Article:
BERLIN — Germany’s trial of a 96-year-old former Nazi medical orderly at the Auschwitz death camp has collapsed, a court spokesman said Thursday.

No date for a retrial of Hubert Zafke has yet been set after the proceedings were derailed by complaints that the judges were biased.

“When this will happen we cannot say yet,” Carl Friedrich Deutsch, a spokesman for the court, said in a statement.

Zafke had faced charges of at least 3,681 counts of being an accessory to murder in the concentration camp in Nazi-occupied Poland.

But concerns over his mental and physical health had led to repeated postponements of the trial in the northeastern lakeside town of Neubrandenburg.

Over the last few hearings, a parade of doctors have been quizzed about Zafke’s mental health, reaching contradictory conclusions.

Prosecutors, and civil plaintiffs, had in turn launched motions of bias against the judges, charging that they were unwilling to try wheelchair-bound Zafke.
The undated photo provided by the Archive of the State Museum Auschwitz-Birkenau shows SS Oberscharfuehrer Hubert Zafke. (The Archive of the State Museum Auschwitz-Birkenau via AP)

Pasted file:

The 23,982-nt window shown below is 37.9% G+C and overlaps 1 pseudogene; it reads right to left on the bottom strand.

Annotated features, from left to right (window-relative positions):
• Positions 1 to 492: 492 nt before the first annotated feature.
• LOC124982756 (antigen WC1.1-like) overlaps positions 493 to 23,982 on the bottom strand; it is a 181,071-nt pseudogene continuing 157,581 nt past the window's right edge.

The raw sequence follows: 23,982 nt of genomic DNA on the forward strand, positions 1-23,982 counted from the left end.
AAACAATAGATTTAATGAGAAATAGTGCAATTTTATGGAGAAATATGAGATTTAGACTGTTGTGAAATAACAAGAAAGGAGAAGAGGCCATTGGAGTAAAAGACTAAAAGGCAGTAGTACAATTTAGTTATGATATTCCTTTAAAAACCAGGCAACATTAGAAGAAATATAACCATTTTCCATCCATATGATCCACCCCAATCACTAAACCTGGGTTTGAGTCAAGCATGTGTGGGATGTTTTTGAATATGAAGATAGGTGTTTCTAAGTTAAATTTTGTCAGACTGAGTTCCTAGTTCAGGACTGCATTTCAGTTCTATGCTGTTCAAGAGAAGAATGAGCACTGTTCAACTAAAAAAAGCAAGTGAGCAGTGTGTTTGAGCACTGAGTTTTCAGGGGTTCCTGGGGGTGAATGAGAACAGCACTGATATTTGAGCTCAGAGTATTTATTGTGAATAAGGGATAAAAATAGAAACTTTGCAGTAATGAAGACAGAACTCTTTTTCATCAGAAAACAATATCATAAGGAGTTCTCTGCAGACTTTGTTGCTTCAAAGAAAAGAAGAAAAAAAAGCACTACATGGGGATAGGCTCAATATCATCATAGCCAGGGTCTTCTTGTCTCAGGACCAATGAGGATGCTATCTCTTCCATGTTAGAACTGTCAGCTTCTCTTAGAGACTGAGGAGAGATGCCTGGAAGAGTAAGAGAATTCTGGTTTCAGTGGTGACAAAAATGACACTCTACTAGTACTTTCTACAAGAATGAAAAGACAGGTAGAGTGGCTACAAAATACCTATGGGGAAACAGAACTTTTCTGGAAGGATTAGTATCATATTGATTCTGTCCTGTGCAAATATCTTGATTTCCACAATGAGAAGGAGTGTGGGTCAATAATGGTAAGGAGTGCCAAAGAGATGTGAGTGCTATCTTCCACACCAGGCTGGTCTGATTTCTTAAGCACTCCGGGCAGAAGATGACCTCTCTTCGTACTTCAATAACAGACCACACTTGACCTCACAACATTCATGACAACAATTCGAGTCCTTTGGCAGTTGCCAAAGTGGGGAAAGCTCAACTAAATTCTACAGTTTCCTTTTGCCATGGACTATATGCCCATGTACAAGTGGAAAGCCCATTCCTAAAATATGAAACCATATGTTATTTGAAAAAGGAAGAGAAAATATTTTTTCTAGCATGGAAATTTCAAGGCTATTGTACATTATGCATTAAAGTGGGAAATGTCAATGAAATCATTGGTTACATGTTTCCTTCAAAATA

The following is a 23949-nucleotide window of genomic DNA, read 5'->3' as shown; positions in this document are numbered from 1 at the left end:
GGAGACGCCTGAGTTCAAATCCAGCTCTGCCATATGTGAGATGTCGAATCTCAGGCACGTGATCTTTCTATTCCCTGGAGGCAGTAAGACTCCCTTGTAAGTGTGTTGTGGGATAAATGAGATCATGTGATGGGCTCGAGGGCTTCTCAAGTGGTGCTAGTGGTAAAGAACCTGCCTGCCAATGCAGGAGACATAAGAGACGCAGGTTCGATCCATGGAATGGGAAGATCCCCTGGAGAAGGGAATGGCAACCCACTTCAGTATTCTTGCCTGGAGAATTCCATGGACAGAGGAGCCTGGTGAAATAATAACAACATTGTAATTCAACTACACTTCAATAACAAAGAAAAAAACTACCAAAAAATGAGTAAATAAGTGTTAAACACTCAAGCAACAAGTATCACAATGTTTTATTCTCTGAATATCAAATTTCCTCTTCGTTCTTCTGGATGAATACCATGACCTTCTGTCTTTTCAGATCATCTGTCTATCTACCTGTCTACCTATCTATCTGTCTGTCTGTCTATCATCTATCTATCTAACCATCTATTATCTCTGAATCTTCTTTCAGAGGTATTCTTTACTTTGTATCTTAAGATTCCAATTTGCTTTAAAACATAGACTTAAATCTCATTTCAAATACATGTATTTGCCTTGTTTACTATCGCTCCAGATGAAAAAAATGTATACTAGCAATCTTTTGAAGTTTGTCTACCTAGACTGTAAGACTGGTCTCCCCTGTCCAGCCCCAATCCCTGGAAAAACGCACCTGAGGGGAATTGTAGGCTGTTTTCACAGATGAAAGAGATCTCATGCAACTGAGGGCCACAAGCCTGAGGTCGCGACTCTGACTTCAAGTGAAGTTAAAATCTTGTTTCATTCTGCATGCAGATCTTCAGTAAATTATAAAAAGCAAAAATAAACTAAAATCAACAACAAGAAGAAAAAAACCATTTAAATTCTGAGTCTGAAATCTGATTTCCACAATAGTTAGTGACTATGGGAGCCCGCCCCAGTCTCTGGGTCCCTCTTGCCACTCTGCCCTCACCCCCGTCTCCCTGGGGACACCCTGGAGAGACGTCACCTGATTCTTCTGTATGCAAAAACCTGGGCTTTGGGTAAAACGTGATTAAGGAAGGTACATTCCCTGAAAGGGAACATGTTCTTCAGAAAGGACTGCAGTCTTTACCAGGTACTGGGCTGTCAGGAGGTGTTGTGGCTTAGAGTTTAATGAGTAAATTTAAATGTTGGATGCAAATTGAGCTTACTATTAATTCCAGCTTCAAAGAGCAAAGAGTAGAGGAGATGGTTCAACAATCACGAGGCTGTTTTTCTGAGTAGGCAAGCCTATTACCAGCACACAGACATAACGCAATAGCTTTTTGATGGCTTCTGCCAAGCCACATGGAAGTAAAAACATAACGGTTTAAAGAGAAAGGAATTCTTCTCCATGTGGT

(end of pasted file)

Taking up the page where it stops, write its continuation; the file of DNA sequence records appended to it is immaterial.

The undated photo provided by the Archive of the State Museum Auschwitz-Birkenau shows SS Oberscharfuehrer Hubert Zafke. (The Archive of the State Museum Auschwitz-Birkenau via AP)

Deutsch said the prosecutors had asked three judges to recuse themselves. There was insufficient time to decide whether to grant or reject these requests before the next scheduled hearing next Monday.

The spokesman added bluntly that he couldn’t understand why prosecutors would employ a legal tactic that left them open to charges they had “torpedoed the proceedings which they themselves had launched.”

The charges against Zafke focus on a one-month period in 1944 when 14 trains carrying prisoners — including the teenage diarist Anne Frank — arrived at Auschwitz-Birkenau.

Frank, who arrived in Auschwitz with her parents and sister, was later transferred to another camp, Bergen-Belsen, where she died in March 1945, just two months before the Nazis were defeated.
An activist with the Inernational Auschwitz Committee rolls up a poster featuring Holocaust victim Anne Frank outside the regional court of Neubrandenburg during the first day of the trial against former SS medic Hubert Zafke, accused of aiding in 3,681 murders in Auschwitz in 1944, on February 29, 2016. (AFP/John MACDOUGALL)

An activist with the International Auschwitz Committee rolls up a poster featuring Holocaust victim Anne Frank outside the regional court of Neubrandenburg during the first day of the trial against former SS medic Hubert Zafke, accused of aiding in 3,681 murders in Auschwitz in 1944, on February 29, 2016. (AFP/John MacDougall)